Having read through over 60 comments posted thus far on the blog of the American Anthropological Association, devoted to debate over the AAA Executive Board’s decision to condemn anthropological involvement in the Human Terrain System project as a violation of its code of ethics, I am struck by the vain scholasticism of some of the responses critical of the Executive Board. By “scholasticism” I mean an especially pedantic upholding of rules and standards of scholarly research–professionalism–in response to moral, ethical, and political questions (in other words, the wrong answers to the right questions, paraded as the most scholarly answers). This is classical “science versus doctrine” propaganda, upholding the mythology of the Western bourgeois knowledge system. It also shows very precisely how anthropology, as currently constituted, as a knowledge embedded in the capitalist world-system which spawned it, cannot be relied upon to assist in struggles for liberation from imperialism. It will continue to contain these internal elitist impediments. The members of the Executive Board are being accused of not being scholarly…and you know that for scholars, that’s going to hurt.
Vain scholasticism is apparent in the following examples, derived from the blog postings:
(a) “I think it important to treat this issue anthropologically, that is to try to understand in as complete a way as possible what the embedded anthropologists are doing and to ask about who they are and how they found themselves to be in this particular situation”–i.e., before judging, we ought to study and learn more from members of these Human Terrain Teams, such as their kinship terms, their subsistence patterns, their use of symbols, their social relations, and religious beliefs;
(b) we need to know more about the Human Terrain System before we can comment–i.e., let us continue to defer judgment eternally, for knowledge can never be complete and perfect;
(c) we cannot accept that these wars in Afghanistan and Iraq violate human rights, without appropriate documentation from authorized agencies–i.e., we are not allowed to form any critical opinions until higher ups have authorized us to do so, body counts and years of horrific reportage do not matter;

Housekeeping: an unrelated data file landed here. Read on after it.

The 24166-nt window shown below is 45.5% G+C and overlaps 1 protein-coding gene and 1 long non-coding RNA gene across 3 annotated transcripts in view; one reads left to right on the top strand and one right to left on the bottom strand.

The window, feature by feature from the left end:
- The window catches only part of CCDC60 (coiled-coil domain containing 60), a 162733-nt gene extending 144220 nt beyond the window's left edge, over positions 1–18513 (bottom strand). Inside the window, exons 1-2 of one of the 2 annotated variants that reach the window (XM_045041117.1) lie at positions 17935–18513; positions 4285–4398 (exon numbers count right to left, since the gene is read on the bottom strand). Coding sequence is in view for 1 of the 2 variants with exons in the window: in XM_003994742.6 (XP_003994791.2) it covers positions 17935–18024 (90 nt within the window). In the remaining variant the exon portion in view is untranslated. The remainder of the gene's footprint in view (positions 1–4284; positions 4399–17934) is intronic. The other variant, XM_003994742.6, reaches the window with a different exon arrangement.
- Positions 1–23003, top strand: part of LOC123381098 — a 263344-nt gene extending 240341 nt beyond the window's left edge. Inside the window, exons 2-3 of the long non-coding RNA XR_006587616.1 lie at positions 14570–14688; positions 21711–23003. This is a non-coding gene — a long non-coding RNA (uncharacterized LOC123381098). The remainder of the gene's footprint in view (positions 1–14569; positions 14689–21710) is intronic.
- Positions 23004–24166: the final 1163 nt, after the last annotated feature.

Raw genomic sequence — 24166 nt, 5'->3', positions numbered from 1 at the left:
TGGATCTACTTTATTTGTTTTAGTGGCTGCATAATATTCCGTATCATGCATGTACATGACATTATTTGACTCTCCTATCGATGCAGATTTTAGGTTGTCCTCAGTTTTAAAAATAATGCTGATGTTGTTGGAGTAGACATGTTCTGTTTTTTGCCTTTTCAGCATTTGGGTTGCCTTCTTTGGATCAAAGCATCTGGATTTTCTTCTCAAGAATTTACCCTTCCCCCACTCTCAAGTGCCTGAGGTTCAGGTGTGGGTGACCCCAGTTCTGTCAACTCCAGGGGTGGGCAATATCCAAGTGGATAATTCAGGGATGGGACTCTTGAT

(d) we cannot accept that these wars in Afghanistan and Iraq were illegal, until recognized state parties have been properly referenced on the question of legality–too idiotic to even address here;
(e) “interactions via the United States military could be a brand new study in itself, which could open new doors and new ideas in anthropology. Don’t allow politics to get in the way of anthropology”–in other words, “hmm, maybe I can score a publication from this, or a hefty new grant”;
(f) the AAA Executive Board is offering “a knee-jerk reaction to what is admittedly a complex issue and one that deserves to be grounded in a careful and thorough investigation of particulars”–yes, more study, it is just so “complex” that it defies any understanding, let alone one that is straight to the point, and, remember Executive Board members, you must always speak like an academic, that is to say, as if you had butter in your mouths;
(g) we cannot know ahead of an engagement what will constitute ethical behaviour–we have no idea what is right and wrong; and, leaving the best for last,
(h) “do you not have an obligation to alleviate harm?”–the idea here is that these HTT anthropologists are helping to reduce body counts (a very dubious argument at best) and are thus alleviating harm–an interesting expression in itself–while also helping to reduce risk for US soldiers. Of course, from a more detached and less self-serving perspective one could just as easily argue that those who caused the harm were American forces, and the ones alleviating harm are the insurgents. But, these are American anthropologists after all, and for as much as they protest that “cultures are not confined to places,” they demonstrate the contrary given the heavy imprint of nationality on many of their intellects.
Together, these almost random statements paint a good picture of the pathologies of professionalism in one country. These, along with some posts that were apparently written with the hope of attracting the eyes of publishers and senior scholars (the strategic reference to academic authorities, the extensive quotation of sources indicating one has done one’s homework), leads me to rework a statement once offered by Woody Allen about himself:
“I wouldn’t want to join any movement that has an anthropologist as a member.”
In the end, I was most struck by the one professor who referred to the statement by the Executive Board in terms of “stupidity” that left him “furious.” Given the avalanche of stupidities the world has been treated to from the US, from before the start of this merciless and unwarranted invasion of Iraq, it is amazing that “stupid” should be directed at those who, finally, protest support for the war.
When an anthropologist approaches you with, “I want to help you,” the best thing you can do is run like hell.